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Prostate-specific antigen test in diagnostic evaluation of chronic prostatitis/chronic pelvic pain syndrome.
Urology. 2006 Feb; 67(2):337-42.U

Abstract

OBJECTIVES

To determine whether prostate-specific antigen (PSA), the percent free PSA, or free PSA isoforms may be used as diagnostic markers for chronic prostatitis/chronic pelvic pain syndrome (CP/CPPS; National Institutes of Health category IIIa and IIIb).

METHODS

We evaluated 421 patients enrolled in the Chronic Prostatitis Cohort Study and 112 age-matched controls. Subjects were stratified by the number of white blood cells (WBCs) in their expressed prostatic secretions and pain as determined by the National Institutes of Health Chronic Prostatitis Symptom Index.

RESULTS

Total PSA, free PSA, and [-2]proPSA ([-2]pPSA) were significantly elevated in those with CP/CPPS compared with controls (mean PSA 1.97 ng/mL versus 1.72 ng/mL, P = 0.03; mean free PSA 0.76 ng/mL versus 0.70 ng/mL, P = 0.01; and [-2]pPSA 2.38 ng/mL versus 1.80 ng/mL, P = 0.04). The percent free PSA was not significantly different between the patients and controls. For those with CP/CPPS, the percent free PSA was significantly lower as the WBC count rose in the expressed prostatic secretions (0 WBCs = 43.29 versus more than 25 WBCs = 26.52; P < .0001). A PSA level of 4.0 ng/mL or greater was found in 10% of patients and 7% of controls (P = 0.03).

CONCLUSIONS

Men with elevated PSA values and CP/CPPS should be treated as one would any other patient screened for prostate cancer with an elevated PSA level. Although PSA, free PSA, and [-2]pPSA were slightly elevated in men with CP/CPPS, the low sensitivity and specificity do not warrant using them as biomarkers for CP/CPPS.

Authors+Show Affiliations

Department of Urology, Northwestern University Feinberg School of Medicine, Chicago, Illinois 60611, USA. r-nadler@northwestern.eduNo affiliation info availableNo affiliation info availableNo affiliation info availableNo affiliation info availableNo affiliation info availableNo affiliation info availableNo affiliation info availableNo affiliation info availableNo affiliation info available

Pub Type(s)

Journal Article
Research Support, N.I.H., Extramural

Language

eng

PubMed ID

16442595

Citation

Nadler, Robert B., et al. "Prostate-specific Antigen Test in Diagnostic Evaluation of Chronic Prostatitis/chronic Pelvic Pain Syndrome." Urology, vol. 67, no. 2, 2006, pp. 337-42.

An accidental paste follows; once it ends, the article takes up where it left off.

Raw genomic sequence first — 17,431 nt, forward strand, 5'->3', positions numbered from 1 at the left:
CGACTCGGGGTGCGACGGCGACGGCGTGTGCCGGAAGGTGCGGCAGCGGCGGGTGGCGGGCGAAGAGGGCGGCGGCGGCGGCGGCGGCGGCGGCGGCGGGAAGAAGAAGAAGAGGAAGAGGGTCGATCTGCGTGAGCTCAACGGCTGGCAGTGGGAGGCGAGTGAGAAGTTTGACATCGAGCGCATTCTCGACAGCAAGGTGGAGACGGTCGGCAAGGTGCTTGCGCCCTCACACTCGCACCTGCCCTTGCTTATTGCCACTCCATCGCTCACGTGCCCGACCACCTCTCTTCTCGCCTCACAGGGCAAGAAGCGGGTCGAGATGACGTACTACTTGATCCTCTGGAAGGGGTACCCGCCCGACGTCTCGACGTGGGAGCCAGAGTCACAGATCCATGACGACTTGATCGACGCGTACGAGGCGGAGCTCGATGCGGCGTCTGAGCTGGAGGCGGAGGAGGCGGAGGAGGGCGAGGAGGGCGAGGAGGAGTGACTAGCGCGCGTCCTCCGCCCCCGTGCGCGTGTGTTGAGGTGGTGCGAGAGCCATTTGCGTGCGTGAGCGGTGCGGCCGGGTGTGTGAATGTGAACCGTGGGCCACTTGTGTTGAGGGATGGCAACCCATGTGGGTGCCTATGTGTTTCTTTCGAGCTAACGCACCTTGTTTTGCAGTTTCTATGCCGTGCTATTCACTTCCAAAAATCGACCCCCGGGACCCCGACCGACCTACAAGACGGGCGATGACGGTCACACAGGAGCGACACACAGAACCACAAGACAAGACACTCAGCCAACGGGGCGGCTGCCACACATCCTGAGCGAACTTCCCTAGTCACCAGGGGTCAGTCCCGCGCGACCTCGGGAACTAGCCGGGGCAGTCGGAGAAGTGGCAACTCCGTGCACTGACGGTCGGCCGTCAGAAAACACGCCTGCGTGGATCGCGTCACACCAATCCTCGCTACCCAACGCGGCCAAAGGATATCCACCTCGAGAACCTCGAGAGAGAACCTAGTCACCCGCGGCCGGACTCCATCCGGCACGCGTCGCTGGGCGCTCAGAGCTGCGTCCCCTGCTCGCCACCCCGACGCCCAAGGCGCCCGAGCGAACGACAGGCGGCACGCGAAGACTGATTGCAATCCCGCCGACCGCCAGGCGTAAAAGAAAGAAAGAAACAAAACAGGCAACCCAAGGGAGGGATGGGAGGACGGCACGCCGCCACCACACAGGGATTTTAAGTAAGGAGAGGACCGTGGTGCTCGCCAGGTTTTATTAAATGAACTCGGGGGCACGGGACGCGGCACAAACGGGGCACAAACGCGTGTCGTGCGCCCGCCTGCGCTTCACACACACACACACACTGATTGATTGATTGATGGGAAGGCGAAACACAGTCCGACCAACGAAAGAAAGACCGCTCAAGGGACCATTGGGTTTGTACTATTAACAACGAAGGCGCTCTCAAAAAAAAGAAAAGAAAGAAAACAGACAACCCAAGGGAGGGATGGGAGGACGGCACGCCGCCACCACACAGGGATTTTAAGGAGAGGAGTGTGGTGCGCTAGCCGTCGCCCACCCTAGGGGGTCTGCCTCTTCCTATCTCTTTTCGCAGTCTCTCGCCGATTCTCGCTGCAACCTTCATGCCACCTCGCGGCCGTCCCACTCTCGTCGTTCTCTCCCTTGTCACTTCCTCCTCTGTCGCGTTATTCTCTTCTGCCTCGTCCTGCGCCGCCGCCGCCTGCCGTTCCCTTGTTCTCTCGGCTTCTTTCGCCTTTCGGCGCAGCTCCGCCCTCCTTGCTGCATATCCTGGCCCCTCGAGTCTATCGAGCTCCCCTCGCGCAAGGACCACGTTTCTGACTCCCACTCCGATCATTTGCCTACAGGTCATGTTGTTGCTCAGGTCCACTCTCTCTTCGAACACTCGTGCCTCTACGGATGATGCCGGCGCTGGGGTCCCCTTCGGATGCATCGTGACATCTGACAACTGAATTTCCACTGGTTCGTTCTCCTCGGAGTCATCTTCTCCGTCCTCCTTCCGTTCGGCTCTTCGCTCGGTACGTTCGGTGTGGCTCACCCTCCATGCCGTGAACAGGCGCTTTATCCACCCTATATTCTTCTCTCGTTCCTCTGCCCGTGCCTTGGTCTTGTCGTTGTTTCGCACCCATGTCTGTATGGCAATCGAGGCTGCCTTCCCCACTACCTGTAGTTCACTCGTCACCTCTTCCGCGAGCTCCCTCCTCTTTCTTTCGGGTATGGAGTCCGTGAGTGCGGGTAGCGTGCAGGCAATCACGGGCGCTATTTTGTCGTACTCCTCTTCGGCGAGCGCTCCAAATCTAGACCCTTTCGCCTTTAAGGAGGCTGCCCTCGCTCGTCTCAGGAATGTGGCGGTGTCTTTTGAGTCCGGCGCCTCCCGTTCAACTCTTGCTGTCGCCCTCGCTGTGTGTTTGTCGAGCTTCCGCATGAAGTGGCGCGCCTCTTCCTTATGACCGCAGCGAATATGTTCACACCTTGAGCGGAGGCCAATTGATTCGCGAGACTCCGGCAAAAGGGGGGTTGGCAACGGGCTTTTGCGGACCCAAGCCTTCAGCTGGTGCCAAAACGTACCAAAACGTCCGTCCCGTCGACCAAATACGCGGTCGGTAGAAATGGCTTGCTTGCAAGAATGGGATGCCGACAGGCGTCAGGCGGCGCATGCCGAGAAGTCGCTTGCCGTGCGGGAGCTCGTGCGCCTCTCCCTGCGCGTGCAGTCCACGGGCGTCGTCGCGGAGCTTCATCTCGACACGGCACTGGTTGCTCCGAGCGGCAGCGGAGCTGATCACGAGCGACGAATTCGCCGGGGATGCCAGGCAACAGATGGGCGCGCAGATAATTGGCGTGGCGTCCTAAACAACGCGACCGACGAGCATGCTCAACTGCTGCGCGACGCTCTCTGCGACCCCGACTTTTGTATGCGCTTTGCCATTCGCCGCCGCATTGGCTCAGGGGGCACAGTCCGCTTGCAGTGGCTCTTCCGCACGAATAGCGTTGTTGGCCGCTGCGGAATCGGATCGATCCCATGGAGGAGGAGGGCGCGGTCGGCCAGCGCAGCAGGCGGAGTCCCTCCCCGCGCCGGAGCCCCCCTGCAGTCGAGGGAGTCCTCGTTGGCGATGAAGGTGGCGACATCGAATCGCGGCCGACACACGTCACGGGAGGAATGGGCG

Nadler RB, Collins MM, Propert KJ, et al. Prostate-specific antigen test in diagnostic evaluation of chronic prostatitis/chronic pelvic pain syndrome. Urology. 2006;67(2):337-42.
Nadler, R. B., Collins, M. M., Propert, K. J., Mikolajczyk, S. D., Knauss, J. S., Landis, J. R., Fowler, J. E., Schaeffer, A. J., & Alexander, R. B. (2006). Prostate-specific antigen test in diagnostic evaluation of chronic prostatitis/chronic pelvic pain syndrome. Urology, 67(2), 337-42.
Nadler RB, et al. Prostate-specific Antigen Test in Diagnostic Evaluation of Chronic Prostatitis/chronic Pelvic Pain Syndrome. Urology. 2006;67(2):337-42. PubMed PMID: 16442595.
* Article titles in AMA citation format should be in sentence-case
TY - JOUR T1 - Prostate-specific antigen test in diagnostic evaluation of chronic prostatitis/chronic pelvic pain syndrome. AU - Nadler,Robert B, AU - Collins,Mary McNaughton, AU - Propert,Kathleen J, AU - Mikolajczyk,Stephen D, AU - Knauss,Jill S, AU - Landis,J Richard, AU - Fowler,Jackson E,Jr AU - Schaeffer,Anthony J, AU - Alexander,Richard B, AU - ,, Y1 - 2006/01/25/ PY - 2005/03/29/received PY - 2005/07/22/revised PY - 2005/08/12/accepted PY - 2006/1/31/pubmed PY - 2006/4/1/medline PY - 2006/1/31/entrez SP - 337 EP - 42 JF - Urology JO - Urology VL - 67 IS - 2 N2 - OBJECTIVES: To determine whether prostate-specific antigen (PSA), the percent free PSA, or free PSA isoforms may be used as diagnostic markers for chronic prostatitis/chronic pelvic pain syndrome (CP/CPPS; National Institutes of Health category IIIa and IIIb). METHODS: We evaluated 421 patients enrolled in the Chronic Prostatitis Cohort Study and 112 age-matched controls. Subjects were stratified by the number of white blood cells (WBCs) in their expressed prostatic secretions and pain as determined by the National Institutes of Health Chronic Prostatitis Symptom Index. RESULTS: Total PSA, free PSA, and [-2]proPSA ([-2]pPSA) were significantly elevated in those with CP/CPPS compared with controls (mean PSA 1.97 ng/mL versus 1.72 ng/mL, P = 0.03; mean free PSA 0.76 ng/mL versus 0.70 ng/mL, P = 0.01; and [-2]pPSA 2.38 ng/mL versus 1.80 ng/mL, P = 0.04). The percent free PSA was not significantly different between the patients and controls. For those with CP/CPPS, the percent free PSA was significantly lower as the WBC count rose in the expressed prostatic secretions (0 WBCs = 43.29 versus more than 25 WBCs = 26.52; P < .0001). A PSA level of 4.0 ng/mL or greater was found in 10% of patients and 7% of controls (P = 0.03). CONCLUSIONS: Men with elevated PSA values and CP/CPPS should be treated as one would any other patient screened for prostate cancer with an elevated PSA level. Although PSA, free PSA, and [-2]pPSA were slightly elevated in men with CP/CPPS, the low sensitivity and specificity do not warrant using them as biomarkers for CP/CPPS. SN - 1527-9995 UR - https://www.unboundmedicine.com/medline/citation/16442595/Prostate_specific_antigen_test_in_diagnostic_evaluation_of_chronic_prostatitis/chronic_pelvic_pain_syndrome_ L2 - https://linkinghub.elsevier.com/retrieve/pii/S0090-4295(05)01187-8 DB - PRIME DP - Unbound Medicine ER -